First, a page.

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Assignment, Delegation, and Third-Party Beneficiaries


During the entire course of this book, it has been emphasized that contract is a consensual relationship created by agreement between the parties. In dealing with the enforcement of contracts, it has been taken for granted that contractual rights and duties arise only between the parties and that the power of enforcement resides in each against the other. In the great majority of contracts, this assumption is accurate. A person who is not a party to a contract cannot be bound by it and acquires no rights under it. However, this chapter deals with two situations in which this rule is qualified. Although these situations have in common the fact that a nonparty to the contract obtains the right to enforce a promise under it, they are otherwise quite distinct and are based on very different premises:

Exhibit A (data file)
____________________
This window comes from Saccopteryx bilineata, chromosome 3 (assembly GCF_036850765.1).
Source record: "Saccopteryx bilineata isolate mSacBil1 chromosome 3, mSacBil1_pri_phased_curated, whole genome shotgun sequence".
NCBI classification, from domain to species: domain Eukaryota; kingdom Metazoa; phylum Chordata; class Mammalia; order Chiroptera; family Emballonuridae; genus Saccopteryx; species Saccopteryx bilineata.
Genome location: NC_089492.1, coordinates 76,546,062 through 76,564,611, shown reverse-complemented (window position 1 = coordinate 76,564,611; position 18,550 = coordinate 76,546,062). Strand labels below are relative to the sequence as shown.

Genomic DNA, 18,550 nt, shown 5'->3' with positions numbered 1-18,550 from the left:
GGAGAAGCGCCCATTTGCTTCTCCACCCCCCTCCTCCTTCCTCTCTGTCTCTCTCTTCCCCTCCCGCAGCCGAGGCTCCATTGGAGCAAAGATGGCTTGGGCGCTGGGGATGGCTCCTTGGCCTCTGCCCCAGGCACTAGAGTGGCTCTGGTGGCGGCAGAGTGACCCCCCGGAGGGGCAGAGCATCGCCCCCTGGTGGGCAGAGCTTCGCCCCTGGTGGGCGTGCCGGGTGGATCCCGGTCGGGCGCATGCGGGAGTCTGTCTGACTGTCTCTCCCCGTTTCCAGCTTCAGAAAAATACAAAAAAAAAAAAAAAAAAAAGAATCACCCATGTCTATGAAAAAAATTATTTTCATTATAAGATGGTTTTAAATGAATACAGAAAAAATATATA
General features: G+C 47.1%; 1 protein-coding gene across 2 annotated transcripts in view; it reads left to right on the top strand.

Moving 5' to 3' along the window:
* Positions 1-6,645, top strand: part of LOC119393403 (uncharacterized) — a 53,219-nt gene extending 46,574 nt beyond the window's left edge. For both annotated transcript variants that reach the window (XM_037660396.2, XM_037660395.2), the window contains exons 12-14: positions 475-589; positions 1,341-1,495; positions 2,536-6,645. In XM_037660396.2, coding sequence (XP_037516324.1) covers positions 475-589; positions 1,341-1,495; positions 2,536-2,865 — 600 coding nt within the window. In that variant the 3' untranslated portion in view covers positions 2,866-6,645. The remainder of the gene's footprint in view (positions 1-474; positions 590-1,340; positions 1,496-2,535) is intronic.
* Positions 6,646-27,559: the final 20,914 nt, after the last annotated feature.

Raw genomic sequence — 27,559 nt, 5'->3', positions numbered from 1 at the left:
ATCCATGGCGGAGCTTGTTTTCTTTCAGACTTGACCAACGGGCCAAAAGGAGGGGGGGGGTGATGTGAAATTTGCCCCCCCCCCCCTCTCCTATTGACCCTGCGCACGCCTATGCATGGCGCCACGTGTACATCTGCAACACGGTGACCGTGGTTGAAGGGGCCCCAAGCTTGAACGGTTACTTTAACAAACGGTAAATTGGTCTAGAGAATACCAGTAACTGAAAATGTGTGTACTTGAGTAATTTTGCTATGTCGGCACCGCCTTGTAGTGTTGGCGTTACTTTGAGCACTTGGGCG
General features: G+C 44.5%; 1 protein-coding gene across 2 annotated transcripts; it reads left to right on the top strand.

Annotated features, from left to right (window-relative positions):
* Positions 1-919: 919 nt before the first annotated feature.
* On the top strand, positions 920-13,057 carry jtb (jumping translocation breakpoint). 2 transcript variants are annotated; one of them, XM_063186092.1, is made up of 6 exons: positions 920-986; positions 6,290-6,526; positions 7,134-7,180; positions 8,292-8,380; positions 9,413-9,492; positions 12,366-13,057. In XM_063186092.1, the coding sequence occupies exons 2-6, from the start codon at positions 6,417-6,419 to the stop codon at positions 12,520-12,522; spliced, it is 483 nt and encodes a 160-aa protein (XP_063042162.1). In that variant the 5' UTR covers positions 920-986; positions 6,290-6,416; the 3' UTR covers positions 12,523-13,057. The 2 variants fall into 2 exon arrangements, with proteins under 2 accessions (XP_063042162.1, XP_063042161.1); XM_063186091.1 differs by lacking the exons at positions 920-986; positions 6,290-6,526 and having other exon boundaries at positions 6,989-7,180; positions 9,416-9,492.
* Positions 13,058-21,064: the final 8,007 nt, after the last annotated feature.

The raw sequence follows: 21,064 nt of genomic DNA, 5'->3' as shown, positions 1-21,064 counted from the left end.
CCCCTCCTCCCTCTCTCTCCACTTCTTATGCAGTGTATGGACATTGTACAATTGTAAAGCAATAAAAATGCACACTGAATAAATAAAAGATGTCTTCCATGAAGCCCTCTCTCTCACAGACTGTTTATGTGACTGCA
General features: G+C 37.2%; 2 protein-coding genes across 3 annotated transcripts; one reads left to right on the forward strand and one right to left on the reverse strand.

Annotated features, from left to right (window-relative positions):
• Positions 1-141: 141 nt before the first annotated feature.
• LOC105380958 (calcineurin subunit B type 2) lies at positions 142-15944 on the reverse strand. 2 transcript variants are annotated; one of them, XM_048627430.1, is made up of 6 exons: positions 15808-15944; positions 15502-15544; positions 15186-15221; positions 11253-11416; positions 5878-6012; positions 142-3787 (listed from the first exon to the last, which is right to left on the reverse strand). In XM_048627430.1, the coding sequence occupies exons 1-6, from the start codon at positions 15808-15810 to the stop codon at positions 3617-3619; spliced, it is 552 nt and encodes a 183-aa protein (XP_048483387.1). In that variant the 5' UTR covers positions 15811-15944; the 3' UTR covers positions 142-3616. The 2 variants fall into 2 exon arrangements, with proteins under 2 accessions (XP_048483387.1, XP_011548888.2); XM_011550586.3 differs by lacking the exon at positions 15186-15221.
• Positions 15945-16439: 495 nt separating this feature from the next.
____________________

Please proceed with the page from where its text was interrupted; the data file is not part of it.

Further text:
A contract may create rights in a third party when the parties to the contract expressly or impliedly agree, at the time of making it, that the performance of one of them will be rendered to or for the benefit of a person who is not a party to the contract, and that the nonparty will have the right to enforce that commitment. The creation of the third-party rights is contemplated by the parties and occurs at the time of contract formation.

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